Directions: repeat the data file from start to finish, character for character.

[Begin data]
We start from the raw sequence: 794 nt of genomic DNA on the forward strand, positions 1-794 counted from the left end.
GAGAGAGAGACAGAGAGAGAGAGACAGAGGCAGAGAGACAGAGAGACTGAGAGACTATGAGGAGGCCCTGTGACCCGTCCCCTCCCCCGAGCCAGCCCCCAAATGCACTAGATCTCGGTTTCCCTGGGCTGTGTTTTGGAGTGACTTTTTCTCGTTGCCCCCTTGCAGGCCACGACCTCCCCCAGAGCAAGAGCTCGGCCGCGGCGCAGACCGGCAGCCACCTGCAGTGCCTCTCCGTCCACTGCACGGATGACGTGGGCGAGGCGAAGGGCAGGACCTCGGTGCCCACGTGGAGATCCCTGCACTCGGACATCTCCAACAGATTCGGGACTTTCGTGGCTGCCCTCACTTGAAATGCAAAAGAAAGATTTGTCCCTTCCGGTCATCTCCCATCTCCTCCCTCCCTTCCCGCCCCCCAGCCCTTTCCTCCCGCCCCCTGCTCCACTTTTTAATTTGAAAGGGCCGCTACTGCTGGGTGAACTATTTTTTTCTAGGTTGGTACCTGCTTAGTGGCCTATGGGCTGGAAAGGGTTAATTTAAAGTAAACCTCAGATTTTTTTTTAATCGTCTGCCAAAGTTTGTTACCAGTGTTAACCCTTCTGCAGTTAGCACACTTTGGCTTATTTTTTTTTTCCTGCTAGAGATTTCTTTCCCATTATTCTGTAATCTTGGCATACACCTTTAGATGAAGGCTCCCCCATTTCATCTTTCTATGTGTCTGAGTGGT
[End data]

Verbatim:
We start from the raw sequence: 794 nt of genomic DNA on the forward strand, positions 1-794 counted from the left end.
GAGAGAGAGACAGAGAGAGAGAGACAGAGGCAGAGAGACAGAGAGACTGAGAGACTATGAGGAGGCCCTGTGACCCGTCCCCTCCCCCGAGCCAGCCCCCAAATGCACTAGATCTCGGTTTCCCTGGGCTGTGTTTTGGAGTGACTTTTTCTCGTTGCCCCCTTGCAGGCCACGACCTCCCCCAGAGCAAGAGCTCGGCCGCGGCGCAGACCGGCAGCCACCTGCAGTGCCTCTCCGTCCACTGCACGGATGACGTGGGCGAGGCGAAGGGCAGGACCTCGGTGCCCACGTGGAGATCCCTGCACTCGGACATCTCCAACAGATTCGGGACTTTCGTGGCTGCCCTCACTTGAAATGCAAAAGAAAGATTTGTCCCTTCCGGTCATCTCCCATCTCCTCCCTCCCTTCCCGCCCCCCAGCCCTTTCCTCCCGCCCCCTGCTCCACTTTTTAATTTGAAAGGGCCGCTACTGCTGGGTGAACTATTTTTTTCTAGGTTGGTACCTGCTTAGTGGCCTATGGGCTGGAAAGGGTTAATTTAAAGTAAACCTCAGATTTTTTTTTAATCGTCTGCCAAAGTTTGTTACCAGTGTTAACCCTTCTGCAGTTAGCACACTTTGGCTTATTTTTTTTTTCCTGCTAGAGATTTCTTTCCCATTATTCTGTAATCTTGGCATACACCTTTAGATGAAGGCTCCCCCATTTCATCTTTCTATGTGTCTGAGTGGT